As stated in my last post, making this tool was both easier and more difficult than I was expecting. I thought I’d explain that, and shed a little light on a couple of libraries that made this oh so much easier than originally expected.
The libraries in question are LibDogma and PHP-Dogma. These libraries meant that I didn’t have to think about what any modules did. I just tell them ‘This ship, these skills, these modules and rigs’ and I get back an answer saying ‘this hp, these resists’.
This is the core of any fitting tool, and what makes writing fitting tools so much, umm, fun. So many little caveats, the various stacking rules, and so on, and so on. Libdogma takes care of all of it. php-dogma lets me access libdogma from inside a php page.
With that out of the way, it was a straight run home, tying it into the code I’d already written for the evaluator to parse the input. And just a little for calculating and outputting the EHP. That’s the ‘Easier than expected’ bit.
The more difficult than expected comes from the expectations that I had, when I found libdogma. I’m using a Centos 6 server, which comes with gcc 3.4.4. That won’t compile libdogma. So I found an updated rpm and tried that. No dice.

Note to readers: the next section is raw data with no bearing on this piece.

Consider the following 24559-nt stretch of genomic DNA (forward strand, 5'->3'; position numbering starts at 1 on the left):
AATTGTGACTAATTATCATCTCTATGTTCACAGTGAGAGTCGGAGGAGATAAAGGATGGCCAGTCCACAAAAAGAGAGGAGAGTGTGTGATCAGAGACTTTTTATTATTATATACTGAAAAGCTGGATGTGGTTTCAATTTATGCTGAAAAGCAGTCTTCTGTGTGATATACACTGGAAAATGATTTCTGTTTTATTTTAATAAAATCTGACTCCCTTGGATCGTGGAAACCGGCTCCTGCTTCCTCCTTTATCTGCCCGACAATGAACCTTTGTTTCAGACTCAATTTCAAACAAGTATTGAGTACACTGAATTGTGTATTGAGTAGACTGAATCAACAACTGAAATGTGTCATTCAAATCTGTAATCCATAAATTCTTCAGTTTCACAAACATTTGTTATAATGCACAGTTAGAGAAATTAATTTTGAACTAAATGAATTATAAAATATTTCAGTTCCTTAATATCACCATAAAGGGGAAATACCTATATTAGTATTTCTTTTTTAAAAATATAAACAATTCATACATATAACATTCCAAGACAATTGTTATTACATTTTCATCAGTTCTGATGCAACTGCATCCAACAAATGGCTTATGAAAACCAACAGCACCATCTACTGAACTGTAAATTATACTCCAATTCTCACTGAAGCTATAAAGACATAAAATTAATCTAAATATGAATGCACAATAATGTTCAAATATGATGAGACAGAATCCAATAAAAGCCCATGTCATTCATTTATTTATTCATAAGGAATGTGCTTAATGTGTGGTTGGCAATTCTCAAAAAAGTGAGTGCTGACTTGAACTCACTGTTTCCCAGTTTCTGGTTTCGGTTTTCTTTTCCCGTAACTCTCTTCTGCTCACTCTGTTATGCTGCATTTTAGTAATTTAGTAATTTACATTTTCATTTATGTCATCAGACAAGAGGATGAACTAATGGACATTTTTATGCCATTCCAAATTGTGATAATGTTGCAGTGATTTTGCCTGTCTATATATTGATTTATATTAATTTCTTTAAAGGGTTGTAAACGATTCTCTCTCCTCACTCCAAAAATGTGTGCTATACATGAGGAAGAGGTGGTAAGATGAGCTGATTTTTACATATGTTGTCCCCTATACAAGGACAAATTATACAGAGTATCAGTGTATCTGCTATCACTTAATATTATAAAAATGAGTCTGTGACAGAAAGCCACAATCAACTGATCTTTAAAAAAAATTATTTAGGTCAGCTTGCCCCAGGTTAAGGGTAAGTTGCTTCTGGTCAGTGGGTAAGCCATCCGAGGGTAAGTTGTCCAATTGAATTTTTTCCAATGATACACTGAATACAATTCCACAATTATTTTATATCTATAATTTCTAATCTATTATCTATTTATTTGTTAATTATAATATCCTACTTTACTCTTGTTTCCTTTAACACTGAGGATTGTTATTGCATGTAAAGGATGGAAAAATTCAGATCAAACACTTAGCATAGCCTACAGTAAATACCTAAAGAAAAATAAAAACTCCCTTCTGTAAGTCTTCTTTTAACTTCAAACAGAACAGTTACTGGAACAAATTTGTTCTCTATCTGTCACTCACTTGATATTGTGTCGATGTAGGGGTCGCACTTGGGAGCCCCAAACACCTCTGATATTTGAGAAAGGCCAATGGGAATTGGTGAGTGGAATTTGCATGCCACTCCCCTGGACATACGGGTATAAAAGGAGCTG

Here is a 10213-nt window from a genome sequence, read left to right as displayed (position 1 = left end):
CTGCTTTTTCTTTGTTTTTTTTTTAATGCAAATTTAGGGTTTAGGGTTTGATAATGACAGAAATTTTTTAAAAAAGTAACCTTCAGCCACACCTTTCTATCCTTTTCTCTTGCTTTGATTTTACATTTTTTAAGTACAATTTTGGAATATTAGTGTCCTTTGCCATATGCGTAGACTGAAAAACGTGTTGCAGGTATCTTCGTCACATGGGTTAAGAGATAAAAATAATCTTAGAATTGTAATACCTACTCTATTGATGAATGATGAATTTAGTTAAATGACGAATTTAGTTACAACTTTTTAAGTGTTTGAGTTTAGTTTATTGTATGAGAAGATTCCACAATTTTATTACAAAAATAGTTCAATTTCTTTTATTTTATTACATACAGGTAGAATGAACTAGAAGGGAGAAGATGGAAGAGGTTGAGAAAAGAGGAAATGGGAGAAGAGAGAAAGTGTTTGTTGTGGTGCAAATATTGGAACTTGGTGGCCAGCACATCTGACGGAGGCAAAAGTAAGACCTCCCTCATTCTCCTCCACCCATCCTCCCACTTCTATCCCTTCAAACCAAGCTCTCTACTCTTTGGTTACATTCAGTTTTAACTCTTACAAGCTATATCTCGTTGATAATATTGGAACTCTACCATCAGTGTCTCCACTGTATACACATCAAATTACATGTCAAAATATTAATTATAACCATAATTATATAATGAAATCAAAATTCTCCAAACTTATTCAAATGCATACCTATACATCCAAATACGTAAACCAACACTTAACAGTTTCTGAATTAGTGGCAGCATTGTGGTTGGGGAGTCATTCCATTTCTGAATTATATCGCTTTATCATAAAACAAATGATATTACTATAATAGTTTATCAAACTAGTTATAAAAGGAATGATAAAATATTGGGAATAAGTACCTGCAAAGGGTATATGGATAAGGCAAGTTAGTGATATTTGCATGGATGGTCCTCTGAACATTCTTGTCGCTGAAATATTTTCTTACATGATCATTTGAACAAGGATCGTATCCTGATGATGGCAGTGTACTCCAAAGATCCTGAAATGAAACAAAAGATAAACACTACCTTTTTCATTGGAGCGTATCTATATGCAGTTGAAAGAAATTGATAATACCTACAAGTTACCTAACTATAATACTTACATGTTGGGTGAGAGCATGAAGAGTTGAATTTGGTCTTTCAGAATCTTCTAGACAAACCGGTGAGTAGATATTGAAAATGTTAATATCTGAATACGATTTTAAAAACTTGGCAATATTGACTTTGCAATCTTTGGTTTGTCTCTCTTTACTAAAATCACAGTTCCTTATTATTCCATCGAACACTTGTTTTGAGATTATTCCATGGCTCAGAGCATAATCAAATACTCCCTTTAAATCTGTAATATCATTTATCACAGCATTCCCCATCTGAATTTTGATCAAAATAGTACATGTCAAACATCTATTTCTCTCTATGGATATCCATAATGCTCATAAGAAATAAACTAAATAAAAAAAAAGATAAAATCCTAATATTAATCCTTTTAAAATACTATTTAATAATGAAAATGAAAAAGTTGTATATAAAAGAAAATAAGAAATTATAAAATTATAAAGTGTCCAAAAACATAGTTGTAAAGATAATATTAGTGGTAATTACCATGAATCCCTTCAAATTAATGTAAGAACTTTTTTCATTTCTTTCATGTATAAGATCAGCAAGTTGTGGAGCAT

Eventually I downloaded and compiled clang (the latest version) from source. That built libdogma fine, and it passed all the tests.
At which point php-dogma refused to compile. It appears to have been a problem with php 5.3.27, as after an upgrade to 5.4, it all worked fine. And the first time I tried, I’d forgotten to set PKG_CONFIG_PATH, so it didn’t find libdogma. Took me a little time to run that one to ground.
Short sentences, to cover quite a lot of time banging on things, and hoping they’d work.
Anyway, as php-dogma is agpl, I’ve released the code on github under the agpl as well. Short version, if you don’t know the license: Add it to what you want, but if you let people use it, then you have to let them have access to the source, including if it’s as a service. Obviously, IANAL, so you’ll want to look at the license in more detail, if you’re not happy releasing your code.